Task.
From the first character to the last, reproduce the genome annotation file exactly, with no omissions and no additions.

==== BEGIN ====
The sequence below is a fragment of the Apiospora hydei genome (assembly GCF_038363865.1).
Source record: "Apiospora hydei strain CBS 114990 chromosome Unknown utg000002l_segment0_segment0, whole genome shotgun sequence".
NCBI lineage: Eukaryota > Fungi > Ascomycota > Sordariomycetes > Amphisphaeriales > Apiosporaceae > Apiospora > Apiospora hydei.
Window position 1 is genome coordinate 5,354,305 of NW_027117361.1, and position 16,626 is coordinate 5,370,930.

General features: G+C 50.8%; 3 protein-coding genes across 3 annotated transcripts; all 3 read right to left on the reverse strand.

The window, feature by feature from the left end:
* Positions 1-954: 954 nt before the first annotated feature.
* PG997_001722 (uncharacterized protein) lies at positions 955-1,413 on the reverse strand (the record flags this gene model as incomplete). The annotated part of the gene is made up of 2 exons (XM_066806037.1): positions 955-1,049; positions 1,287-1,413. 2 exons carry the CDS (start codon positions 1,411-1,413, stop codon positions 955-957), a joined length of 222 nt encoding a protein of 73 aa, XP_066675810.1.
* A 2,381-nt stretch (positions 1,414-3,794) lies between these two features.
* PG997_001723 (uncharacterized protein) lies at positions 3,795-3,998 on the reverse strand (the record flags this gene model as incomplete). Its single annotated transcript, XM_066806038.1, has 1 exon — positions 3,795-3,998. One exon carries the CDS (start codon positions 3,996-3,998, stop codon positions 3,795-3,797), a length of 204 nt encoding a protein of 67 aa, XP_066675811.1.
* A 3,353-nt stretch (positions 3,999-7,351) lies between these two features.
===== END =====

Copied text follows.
The sequence below is a fragment of the Apiospora hydei genome (assembly GCF_038363865.1).
Source record: "Apiospora hydei strain CBS 114990 chromosome Unknown utg000002l_segment0_segment0, whole genome shotgun sequence".
NCBI lineage: Eukaryota > Fungi > Ascomycota > Sordariomycetes > Amphisphaeriales > Apiosporaceae > Apiospora > Apiospora hydei.
Window position 1 is genome coordinate 5,354,305 of NW_027117361.1, and position 16,626 is coordinate 5,370,930.

General features: G+C 50.8%; 3 protein-coding genes across 3 annotated transcripts; all 3 read right to left on the reverse strand.

The window, feature by feature from the left end:
* Positions 1-954: 954 nt before the first annotated feature.
* PG997_001722 (uncharacterized protein) lies at positions 955-1,413 on the reverse strand (the record flags this gene model as incomplete). The annotated part of the gene is made up of 2 exons (XM_066806037.1): positions 955-1,049; positions 1,287-1,413. 2 exons carry the CDS (start codon positions 1,411-1,413, stop codon positions 955-957), a joined length of 222 nt encoding a protein of 73 aa, XP_066675810.1.
* A 2,381-nt stretch (positions 1,414-3,794) lies between these two features.
* PG997_001723 (uncharacterized protein) lies at positions 3,795-3,998 on the reverse strand (the record flags this gene model as incomplete). Its single annotated transcript, XM_066806038.1, has 1 exon — positions 3,795-3,998. One exon carries the CDS (start codon positions 3,996-3,998, stop codon positions 3,795-3,797), a length of 204 nt encoding a protein of 67 aa, XP_066675811.1.
* A 3,353-nt stretch (positions 3,999-7,351) lies between these two features.